Objective: To clarify the effect of intraluminal thrombus on pressure transmission.
Methods: A saccular aneurysm was inserted into an artificial circulation system. Subsequently, the saccular aneurysm was filled with eight different human aortic aneurysm thrombus samples. Starch solution in an empty aneurysm was used as a control. A pressure sensor measured the pressure in the circulation, and a second piezoelectric sensor measured the pressure in the saccular aneurysm at 3, 2, and 1 cm from the endoluminal surface (23 locations). The influence of the elastic characteristics of the aneurysm wall on the extent of pressure reduction was evaluated by experiments performed with aneurysms made of rubber and paraffin.
Results: The pressures measured in the empty aneurysm were identical to those measured in circulation (P > .05). The pressure measured in the thrombus was significantly lower than the pressure measured in the circulation (P < .05). The mean pressure ratio between the systolic thrombus pressure and systolic circulation pressure at 1, 2, and 3 cm was 0.90 +/- 0.09, 0.86 +/- 0.10, and 0.81 +/- 0.09, respectively. However, there was a clear correlation between the pressure in the circulation and in the thrombus (Pearson correlation coefficient: mean, r = 0.997; range, 0.975-0.999; P < .01). The change in circulatory pressure was followed by an almost identical change in thrombus pressure (regression coefficient: mean, beta = .997; range, .983-1.000; P < .01). In stiff aneurysms, the pressure reduction is less than in more compliant ones (P < .05).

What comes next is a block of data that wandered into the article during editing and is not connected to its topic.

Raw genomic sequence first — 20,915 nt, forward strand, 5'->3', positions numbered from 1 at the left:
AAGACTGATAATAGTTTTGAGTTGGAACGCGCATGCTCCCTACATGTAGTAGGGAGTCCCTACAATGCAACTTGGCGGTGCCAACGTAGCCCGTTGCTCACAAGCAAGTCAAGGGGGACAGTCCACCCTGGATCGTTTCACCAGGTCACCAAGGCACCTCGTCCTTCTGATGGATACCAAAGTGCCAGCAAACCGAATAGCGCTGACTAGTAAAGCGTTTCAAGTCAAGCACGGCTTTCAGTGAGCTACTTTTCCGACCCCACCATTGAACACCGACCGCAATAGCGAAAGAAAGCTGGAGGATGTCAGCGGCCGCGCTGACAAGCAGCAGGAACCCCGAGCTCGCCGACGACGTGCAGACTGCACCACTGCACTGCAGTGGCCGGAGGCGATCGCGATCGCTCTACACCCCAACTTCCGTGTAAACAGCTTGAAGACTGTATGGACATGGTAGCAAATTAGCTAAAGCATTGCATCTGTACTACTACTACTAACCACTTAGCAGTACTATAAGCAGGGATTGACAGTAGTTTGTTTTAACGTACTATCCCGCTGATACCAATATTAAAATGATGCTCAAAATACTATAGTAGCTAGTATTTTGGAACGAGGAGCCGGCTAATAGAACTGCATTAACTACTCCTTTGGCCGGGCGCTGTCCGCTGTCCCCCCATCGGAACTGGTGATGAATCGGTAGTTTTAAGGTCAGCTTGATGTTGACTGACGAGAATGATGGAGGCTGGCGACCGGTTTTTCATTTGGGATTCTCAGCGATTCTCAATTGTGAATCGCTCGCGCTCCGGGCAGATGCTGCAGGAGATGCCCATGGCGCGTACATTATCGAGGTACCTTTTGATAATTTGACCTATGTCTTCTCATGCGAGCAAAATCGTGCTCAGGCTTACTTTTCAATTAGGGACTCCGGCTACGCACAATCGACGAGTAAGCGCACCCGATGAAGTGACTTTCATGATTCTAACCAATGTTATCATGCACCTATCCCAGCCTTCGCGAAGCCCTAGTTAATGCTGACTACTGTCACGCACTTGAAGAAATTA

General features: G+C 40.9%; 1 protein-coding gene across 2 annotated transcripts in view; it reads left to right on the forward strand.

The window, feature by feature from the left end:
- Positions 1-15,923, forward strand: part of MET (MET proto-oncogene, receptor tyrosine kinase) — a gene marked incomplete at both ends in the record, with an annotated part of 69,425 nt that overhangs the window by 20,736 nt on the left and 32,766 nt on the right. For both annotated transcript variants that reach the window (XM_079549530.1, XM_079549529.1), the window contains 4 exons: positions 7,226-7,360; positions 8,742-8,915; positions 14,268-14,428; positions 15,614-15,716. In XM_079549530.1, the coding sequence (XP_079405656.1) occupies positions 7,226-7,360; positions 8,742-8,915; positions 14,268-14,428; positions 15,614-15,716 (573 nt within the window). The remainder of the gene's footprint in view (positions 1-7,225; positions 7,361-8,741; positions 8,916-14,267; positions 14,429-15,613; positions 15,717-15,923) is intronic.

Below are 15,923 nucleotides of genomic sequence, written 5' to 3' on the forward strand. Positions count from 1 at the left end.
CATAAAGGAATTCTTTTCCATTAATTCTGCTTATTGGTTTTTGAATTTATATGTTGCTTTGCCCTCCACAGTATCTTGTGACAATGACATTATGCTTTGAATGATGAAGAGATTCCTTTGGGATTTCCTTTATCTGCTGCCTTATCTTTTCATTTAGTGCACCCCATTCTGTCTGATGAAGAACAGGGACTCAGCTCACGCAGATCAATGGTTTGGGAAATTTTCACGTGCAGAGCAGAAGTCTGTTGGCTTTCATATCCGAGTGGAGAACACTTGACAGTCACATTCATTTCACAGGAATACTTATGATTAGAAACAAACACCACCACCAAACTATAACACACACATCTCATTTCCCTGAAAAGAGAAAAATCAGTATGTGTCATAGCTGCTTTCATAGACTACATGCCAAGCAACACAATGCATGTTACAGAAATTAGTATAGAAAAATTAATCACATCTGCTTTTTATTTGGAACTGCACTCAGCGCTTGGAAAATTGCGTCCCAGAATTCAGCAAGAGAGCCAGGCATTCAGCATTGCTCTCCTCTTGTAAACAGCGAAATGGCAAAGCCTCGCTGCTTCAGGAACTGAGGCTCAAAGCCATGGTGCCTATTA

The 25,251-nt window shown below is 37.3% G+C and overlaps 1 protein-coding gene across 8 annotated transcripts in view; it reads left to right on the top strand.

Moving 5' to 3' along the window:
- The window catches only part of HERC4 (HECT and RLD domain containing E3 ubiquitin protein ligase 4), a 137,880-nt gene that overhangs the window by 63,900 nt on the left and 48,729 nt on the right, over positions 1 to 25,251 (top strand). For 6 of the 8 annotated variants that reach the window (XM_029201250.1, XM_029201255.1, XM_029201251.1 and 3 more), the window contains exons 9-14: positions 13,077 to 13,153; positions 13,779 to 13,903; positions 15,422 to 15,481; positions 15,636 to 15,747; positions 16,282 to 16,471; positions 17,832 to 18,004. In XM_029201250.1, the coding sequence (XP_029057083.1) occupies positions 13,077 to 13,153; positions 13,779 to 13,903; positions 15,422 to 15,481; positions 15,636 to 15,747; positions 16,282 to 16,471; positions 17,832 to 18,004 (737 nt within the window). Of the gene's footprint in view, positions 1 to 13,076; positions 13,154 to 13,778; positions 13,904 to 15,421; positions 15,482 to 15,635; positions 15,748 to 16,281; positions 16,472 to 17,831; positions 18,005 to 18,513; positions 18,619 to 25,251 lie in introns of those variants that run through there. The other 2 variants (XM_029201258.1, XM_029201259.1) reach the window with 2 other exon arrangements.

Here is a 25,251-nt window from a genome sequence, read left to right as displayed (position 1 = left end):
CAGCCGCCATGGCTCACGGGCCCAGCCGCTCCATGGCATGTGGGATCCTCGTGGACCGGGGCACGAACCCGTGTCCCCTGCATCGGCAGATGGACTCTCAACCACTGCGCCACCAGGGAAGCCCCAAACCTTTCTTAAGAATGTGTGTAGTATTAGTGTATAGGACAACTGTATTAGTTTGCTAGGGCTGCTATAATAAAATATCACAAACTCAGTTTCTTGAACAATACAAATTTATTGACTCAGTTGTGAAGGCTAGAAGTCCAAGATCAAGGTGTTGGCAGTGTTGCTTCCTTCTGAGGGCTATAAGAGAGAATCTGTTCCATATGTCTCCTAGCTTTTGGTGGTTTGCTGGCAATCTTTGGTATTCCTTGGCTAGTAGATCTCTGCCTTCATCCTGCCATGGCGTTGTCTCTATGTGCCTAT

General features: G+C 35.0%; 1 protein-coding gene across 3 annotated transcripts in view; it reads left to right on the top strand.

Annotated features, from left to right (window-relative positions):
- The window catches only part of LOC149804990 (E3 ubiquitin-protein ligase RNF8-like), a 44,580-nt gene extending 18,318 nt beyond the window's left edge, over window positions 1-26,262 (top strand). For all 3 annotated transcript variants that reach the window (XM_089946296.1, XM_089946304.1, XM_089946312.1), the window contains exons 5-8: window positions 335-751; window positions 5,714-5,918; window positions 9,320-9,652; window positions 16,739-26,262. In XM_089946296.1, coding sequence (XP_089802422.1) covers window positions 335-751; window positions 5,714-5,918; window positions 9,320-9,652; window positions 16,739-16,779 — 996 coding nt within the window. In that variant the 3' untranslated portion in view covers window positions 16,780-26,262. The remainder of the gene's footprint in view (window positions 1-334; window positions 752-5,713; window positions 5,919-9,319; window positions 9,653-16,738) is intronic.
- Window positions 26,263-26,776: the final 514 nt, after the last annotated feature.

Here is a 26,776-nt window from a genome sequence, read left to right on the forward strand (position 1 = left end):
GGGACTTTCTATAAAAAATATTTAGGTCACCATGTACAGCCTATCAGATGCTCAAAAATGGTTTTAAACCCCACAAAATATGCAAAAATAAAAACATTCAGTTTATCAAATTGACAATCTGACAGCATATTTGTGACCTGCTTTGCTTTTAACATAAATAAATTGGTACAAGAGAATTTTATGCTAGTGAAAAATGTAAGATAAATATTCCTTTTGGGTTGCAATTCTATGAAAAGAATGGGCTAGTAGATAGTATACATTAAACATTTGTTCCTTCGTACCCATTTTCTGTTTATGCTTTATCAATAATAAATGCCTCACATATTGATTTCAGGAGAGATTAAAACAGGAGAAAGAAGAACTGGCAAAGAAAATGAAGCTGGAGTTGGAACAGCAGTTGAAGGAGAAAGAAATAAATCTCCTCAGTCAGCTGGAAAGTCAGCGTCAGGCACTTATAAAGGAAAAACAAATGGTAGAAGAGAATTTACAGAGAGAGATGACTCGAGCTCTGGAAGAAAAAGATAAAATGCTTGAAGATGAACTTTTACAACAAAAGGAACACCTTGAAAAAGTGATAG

Conclusions: In an in vitro model, pressure in the aneurysmal sac is reduced by fibrinous thrombus.
Clinical relevance: Endovascular aneurysm repair (EVAR) aims at reducing the pressure in the aneurysmal sac. Therefore, it seems attractive to use pressure monitoring in the aneurysmal sac as a follow-up after EVAR. This study contributes to the development of the rationale of pressure monitoring in the aneurysmal sac as a follow-up method after EVAR. The aneurysmal sac is filled with thrombus. To interpret pressure measurements in the thrombus, we have to learn about the effect of the thrombus on pressure transmission and on the pressure measurements themselves. Our study demonstrates that reduction of pressure occurs as it is transmitted through a human aortic thrombus.